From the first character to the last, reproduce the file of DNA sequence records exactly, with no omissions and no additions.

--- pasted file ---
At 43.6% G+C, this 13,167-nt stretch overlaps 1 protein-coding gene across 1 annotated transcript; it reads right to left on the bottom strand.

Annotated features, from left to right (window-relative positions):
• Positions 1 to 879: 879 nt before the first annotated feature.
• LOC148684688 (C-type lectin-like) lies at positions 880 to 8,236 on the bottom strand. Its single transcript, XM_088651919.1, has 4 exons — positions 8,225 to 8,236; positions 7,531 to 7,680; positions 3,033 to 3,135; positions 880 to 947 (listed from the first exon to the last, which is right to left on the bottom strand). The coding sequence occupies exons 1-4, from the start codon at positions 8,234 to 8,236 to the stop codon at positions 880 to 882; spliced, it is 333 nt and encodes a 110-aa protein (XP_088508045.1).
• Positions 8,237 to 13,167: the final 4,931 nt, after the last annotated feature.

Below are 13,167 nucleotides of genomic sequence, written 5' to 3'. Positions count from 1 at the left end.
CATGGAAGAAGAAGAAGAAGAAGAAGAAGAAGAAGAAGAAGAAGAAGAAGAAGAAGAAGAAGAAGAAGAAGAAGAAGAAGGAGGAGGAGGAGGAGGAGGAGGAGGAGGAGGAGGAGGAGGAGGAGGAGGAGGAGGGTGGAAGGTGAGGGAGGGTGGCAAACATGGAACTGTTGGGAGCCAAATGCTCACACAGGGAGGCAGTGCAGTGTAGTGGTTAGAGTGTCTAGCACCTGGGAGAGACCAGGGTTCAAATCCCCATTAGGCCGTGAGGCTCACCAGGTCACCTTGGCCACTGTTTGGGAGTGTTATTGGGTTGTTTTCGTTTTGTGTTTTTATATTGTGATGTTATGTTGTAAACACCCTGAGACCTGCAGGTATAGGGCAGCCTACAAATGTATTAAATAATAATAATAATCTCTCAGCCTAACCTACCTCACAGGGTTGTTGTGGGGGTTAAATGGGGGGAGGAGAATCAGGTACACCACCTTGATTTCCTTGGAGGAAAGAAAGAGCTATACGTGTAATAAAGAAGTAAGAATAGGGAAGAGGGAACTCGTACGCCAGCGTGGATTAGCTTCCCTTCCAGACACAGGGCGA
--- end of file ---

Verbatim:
At 43.6% G+C, this 13,167-nt stretch overlaps 1 protein-coding gene across 1 annotated transcript; it reads right to left on the bottom strand.

Annotated features, from left to right (window-relative positions):
• Positions 1 to 879: 879 nt before the first annotated feature.
• LOC148684688 (C-type lectin-like) lies at positions 880 to 8,236 on the bottom strand. Its single transcript, XM_088651919.1, has 4 exons — positions 8,225 to 8,236; positions 7,531 to 7,680; positions 3,033 to 3,135; positions 880 to 947 (listed from the first exon to the last, which is right to left on the bottom strand). The coding sequence occupies exons 1-4, from the start codon at positions 8,234 to 8,236 to the stop codon at positions 880 to 882; spliced, it is 333 nt and encodes a 110-aa protein (XP_088508045.1).
• Positions 8,237 to 13,167: the final 4,931 nt, after the last annotated feature.

Below are 13,167 nucleotides of genomic sequence, written 5' to 3'. Positions count from 1 at the left end.
CATGGAAGAAGAAGAAGAAGAAGAAGAAGAAGAAGAAGAAGAAGAAGAAGAAGAAGAAGAAGAAGAAGAAGAAGAAGAAGGAGGAGGAGGAGGAGGAGGAGGAGGAGGAGGAGGAGGAGGAGGAGGAGGAGGAGGGTGGAAGGTGAGGGAGGGTGGCAAACATGGAACTGTTGGGAGCCAAATGCTCACACAGGGAGGCAGTGCAGTGTAGTGGTTAGAGTGTCTAGCACCTGGGAGAGACCAGGGTTCAAATCCCCATTAGGCCGTGAGGCTCACCAGGTCACCTTGGCCACTGTTTGGGAGTGTTATTGGGTTGTTTTCGTTTTGTGTTTTTATATTGTGATGTTATGTTGTAAACACCCTGAGACCTGCAGGTATAGGGCAGCCTACAAATGTATTAAATAATAATAATAATCTCTCAGCCTAACCTACCTCACAGGGTTGTTGTGGGGGTTAAATGGGGGGAGGAGAATCAGGTACACCACCTTGATTTCCTTGGAGGAAAGAAAGAGCTATACGTGTAATAAAGAAGTAAGAATAGGGAAGAGGGAACTCGTACGCCAGCGTGGATTAGCTTCCCTTCCAGACACAGGGCGA